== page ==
November 8, 2006
"Think I’ll go out to Alberta,
weather’s good there in the fall."
The stories play out on many levels. Cattle may turn up missing from the herd, or maybe it’s the entire herd that’s mysteriously uprooted, or quite possibly it’s the cowpoke himself who is no longer on familiar ground. But then again, there is always the off chance that what is actually involved is a deeper reality, a nature more obscure, a landscape long forgotten.
Welcome to the art of Ian Tyson and his world of high-consciousness and low expectations. Up in southern Alberta, Canada, where he’s been ranching and composing songs ever since the seminal folk duo, Ian and Sylvia, split their musical and housekeeping sheets back in the day, Tyson’s time is spent mostly with chores and reflection upon songcraft and a "West" that "was once a big empty space" but that is disappearing along with the metaphorical herd.
A few years back, he became engrossed in literature and began reading everything he could get his hands on in order to quench a curiosity that knew few bounds. The horse culture grew in his esteem to the point where some of his songs and stories are told from their perspective without a hoot given to the human in the saddle and his particular tale of woe.
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A sagebrush troubadour with a lilt of voice that would put a night-herder into a trance, his songs harken to changes of the seasons and integration into one’s natural setting. There is a muse that has the paintings and artistic values of Western artist Charles Russell and questions as to the role of art and artist in the wilds of North America always close at hand. The picture is always much larger, and deeper, than it would seem with Ian Tyson.
The detail of lifestyle in his work often overwhelms. When he sings of a vaquero and his tapederos you are taken at once into the day-to-day life of the Mexican horseman and the hooded stirrups of his saddle. The aroma of mesquite is thick upon the nostril and the sombrero is tied tight as the horse gallops off to nudge rebel calves back to the group.
But the musical vignettes hold more than the pastoral views of Ansel Adams settings. Predators and prey play out their methodical tangos under moonscapes of evolved eons within universes that have existed before and, sure as shootin,’ will again. Sagas are sensed rather than witnessed in a visual sense. These are wide open spaces of the interior landscape where the heart also takes its turn eating dust and riding "drag."
A deep love of nature and wildness pervades each harmonic prospect both lulling and jarring in the profoundness of their arrival. A subtle sadness brought on by inevitable change lays like dew upon the prairie. The new flees from the past and the lore contained therein. Words that once were are no longer. Natural vocabulary is lost. A transcendental silence, so rooted in the whole it makes your ears ring, is all that is left.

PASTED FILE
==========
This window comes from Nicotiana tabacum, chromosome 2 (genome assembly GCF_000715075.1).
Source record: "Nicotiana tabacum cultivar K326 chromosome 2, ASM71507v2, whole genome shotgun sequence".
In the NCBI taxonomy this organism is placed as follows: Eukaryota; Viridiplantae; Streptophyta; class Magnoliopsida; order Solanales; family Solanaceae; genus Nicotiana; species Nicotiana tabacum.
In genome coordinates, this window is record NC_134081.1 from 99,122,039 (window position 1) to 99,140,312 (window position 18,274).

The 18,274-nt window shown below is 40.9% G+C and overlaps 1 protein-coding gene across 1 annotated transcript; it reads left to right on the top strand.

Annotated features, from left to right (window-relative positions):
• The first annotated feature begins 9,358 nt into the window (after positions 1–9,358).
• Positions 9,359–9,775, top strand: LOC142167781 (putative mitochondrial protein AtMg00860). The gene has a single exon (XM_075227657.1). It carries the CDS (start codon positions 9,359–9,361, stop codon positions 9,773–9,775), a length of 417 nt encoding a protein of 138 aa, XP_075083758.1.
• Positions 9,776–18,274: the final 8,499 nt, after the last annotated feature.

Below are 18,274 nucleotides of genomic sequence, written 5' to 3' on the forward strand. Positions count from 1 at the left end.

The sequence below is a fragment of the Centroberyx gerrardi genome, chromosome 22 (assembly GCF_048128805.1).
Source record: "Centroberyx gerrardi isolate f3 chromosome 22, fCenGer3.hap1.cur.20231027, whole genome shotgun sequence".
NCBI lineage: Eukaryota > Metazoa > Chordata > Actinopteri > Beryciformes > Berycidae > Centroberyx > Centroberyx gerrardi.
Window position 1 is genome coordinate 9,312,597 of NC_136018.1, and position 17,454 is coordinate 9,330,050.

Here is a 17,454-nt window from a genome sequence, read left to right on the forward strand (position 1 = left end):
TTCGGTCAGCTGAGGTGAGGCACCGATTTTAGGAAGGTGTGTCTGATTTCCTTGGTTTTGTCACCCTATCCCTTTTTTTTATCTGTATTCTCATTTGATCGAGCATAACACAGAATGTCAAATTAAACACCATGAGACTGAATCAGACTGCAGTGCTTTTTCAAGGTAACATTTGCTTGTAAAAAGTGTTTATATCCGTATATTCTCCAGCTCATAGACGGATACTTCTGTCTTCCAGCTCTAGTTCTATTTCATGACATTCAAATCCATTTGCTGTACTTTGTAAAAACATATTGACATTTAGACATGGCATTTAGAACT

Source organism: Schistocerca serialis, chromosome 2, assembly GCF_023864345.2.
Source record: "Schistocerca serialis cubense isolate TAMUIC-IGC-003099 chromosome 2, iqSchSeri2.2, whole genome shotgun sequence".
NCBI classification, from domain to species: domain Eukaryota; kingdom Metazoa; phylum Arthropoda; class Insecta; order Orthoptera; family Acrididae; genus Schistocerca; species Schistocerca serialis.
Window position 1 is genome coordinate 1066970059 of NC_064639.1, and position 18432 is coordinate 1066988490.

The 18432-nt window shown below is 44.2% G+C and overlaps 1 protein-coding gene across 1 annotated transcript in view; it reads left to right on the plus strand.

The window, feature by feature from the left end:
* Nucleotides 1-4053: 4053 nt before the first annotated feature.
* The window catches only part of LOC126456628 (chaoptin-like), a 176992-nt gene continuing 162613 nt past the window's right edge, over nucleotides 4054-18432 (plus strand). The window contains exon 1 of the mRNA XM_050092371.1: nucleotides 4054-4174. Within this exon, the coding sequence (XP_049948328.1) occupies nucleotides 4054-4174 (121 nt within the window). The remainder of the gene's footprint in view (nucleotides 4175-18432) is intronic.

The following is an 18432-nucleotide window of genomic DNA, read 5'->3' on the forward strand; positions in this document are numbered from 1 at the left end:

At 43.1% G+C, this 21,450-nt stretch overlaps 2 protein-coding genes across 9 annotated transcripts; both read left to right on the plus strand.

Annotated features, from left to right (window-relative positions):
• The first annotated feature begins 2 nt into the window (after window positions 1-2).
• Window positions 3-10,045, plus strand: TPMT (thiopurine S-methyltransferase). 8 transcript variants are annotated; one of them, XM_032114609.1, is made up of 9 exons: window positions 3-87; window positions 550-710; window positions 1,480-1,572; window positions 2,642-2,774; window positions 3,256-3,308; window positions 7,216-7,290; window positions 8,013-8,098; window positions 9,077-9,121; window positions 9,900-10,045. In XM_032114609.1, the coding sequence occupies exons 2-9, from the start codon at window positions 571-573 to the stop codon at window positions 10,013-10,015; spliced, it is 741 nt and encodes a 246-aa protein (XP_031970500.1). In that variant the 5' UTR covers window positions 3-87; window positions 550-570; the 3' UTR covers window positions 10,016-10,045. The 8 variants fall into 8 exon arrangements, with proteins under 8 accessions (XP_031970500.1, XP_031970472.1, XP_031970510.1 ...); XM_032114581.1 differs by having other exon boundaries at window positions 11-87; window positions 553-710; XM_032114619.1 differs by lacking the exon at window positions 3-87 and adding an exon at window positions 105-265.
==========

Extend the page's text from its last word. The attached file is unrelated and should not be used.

There are flashbacks to 1493 and the return of horses to North America with Cortez and his Conquistadores and trails of time as, first, the indigenous and, later, the cowboys, acquire their own mounts and specific and collective cultures are transformed. Within the songscapes, earth was created for man, but not for those who do not understand its wild places.
It is the artist in Tyson that best depicts the connections between the day-to-day life of the working cowhands and the natural settings within which they find themselves. He sees it as an integration process that takes place both subliminally and, with rope in hand, in the conscious now. Those who squat around campfires may have forgotten the old words that once roamed this range, but, know it or not, they are constantly being spoken to.
Those who came to Tyson by way of the heavenly harmonies of Ian and Sylvia and have not born witness to his transformation to poet and philosopher during the past 30-some-odd years will find a man reborn of his own device. You’ll recognize him right-off however. As a wordsmith, he remains as singular as the composer of "Four Strong Winds" and "Someday Soon."
Now, however, there are incantations — chants, if you will — that call upon past legends and colors of long-ago dawns to return to us with redemption and absolution. This is a cowboy who never lost that which was subterranean and underground during the ’60s. He just added to it. He went deeper and found himself and a radicalism of spirit in the wild and woolly West along the way.
In recent times, Tyson has become the musical poster child of the cowboy poetry scene. Not that he’s what you think of when the phrase "cowboy poet" passes through your inner ear. Tyson has raised his craft to artistry. Where a cowboy poet is allowed as many verses as he wishes to resolve the usually quite hilarious and ironic storylines, Ian Tyson’s writes literature — very short stories, if you will.
In the length of a three-minute song, he takes you through a novel’s worth of character study and plot. You want setting intrinsic to culture? Well saddle up, amigo, and prepare to meet history draped in knack and know-how. Imagination, ingenuity, and inventiveness escape from hoosegows and hide out in the hills. Resolution takes a backseat. Both the micros and macros are works in progress.
But all this is not to say that one needs sense and sensibility to "get" Ian Tyson. As mentioned previous, his shtick is multi-leveled and includes a topsoil of seeming superficiality that, in itself, is high art. His are stories that play to any who listen – and best to those who listen deeply.
And now to the crux of the matter. Ian Tyson is bringing his instinctive and highly entertaining art-form to Wasatch High School in Heber this Friday evening as part of the annual Cowboy Poetry Gathering. It is the stuff of trail drives and cathouses and a spirit-world gone missing. It’s about notions of passion and tenderness and touch. It’s an Ian Tyson landscape.